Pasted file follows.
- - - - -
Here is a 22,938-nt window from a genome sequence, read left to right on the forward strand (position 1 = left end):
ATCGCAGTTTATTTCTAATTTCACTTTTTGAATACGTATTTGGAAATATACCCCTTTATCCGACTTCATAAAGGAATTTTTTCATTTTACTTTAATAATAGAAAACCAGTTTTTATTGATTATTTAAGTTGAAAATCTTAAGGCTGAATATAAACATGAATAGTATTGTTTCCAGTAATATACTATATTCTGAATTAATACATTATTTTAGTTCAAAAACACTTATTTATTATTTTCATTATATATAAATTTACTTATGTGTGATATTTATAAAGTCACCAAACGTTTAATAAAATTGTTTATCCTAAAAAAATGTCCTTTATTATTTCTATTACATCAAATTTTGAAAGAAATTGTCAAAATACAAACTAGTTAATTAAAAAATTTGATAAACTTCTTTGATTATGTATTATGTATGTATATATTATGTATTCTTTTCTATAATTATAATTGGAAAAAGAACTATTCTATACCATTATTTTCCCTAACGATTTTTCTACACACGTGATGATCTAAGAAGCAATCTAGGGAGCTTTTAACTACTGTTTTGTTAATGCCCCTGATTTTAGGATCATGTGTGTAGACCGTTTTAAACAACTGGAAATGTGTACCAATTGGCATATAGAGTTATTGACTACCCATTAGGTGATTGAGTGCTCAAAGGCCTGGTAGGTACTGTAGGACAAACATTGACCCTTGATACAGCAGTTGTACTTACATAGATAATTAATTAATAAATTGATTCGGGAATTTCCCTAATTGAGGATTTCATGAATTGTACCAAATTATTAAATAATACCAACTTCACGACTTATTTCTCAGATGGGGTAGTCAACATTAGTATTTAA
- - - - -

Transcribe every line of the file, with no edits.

Here is a 22,938-nt window from a genome sequence, read left to right on the forward strand (position 1 = left end):
ATCGCAGTTTATTTCTAATTTCACTTTTTGAATACGTATTTGGAAATATACCCCTTTATCCGACTTCATAAAGGAATTTTTTCATTTTACTTTAATAATAGAAAACCAGTTTTTATTGATTATTTAAGTTGAAAATCTTAAGGCTGAATATAAACATGAATAGTATTGTTTCCAGTAATATACTATATTCTGAATTAATACATTATTTTAGTTCAAAAACACTTATTTATTATTTTCATTATATATAAATTTACTTATGTGTGATATTTATAAAGTCACCAAACGTTTAATAAAATTGTTTATCCTAAAAAAATGTCCTTTATTATTTCTATTACATCAAATTTTGAAAGAAATTGTCAAAATACAAACTAGTTAATTAAAAAATTTGATAAACTTCTTTGATTATGTATTATGTATGTATATATTATGTATTCTTTTCTATAATTATAATTGGAAAAAGAACTATTCTATACCATTATTTTCCCTAACGATTTTTCTACACACGTGATGATCTAAGAAGCAATCTAGGGAGCTTTTAACTACTGTTTTGTTAATGCCCCTGATTTTAGGATCATGTGTGTAGACCGTTTTAAACAACTGGAAATGTGTACCAATTGGCATATAGAGTTATTGACTACCCATTAGGTGATTGAGTGCTCAAAGGCCTGGTAGGTACTGTAGGACAAACATTGACCCTTGATACAGCAGTTGTACTTACATAGATAATTAATTAATAAATTGATTCGGGAATTTCCCTAATTGAGGATTTCATGAATTGTACCAAATTATTAAATAATACCAACTTCACGACTTATTTCTCAGATGGGGTAGTCAACATTAGTATTTAA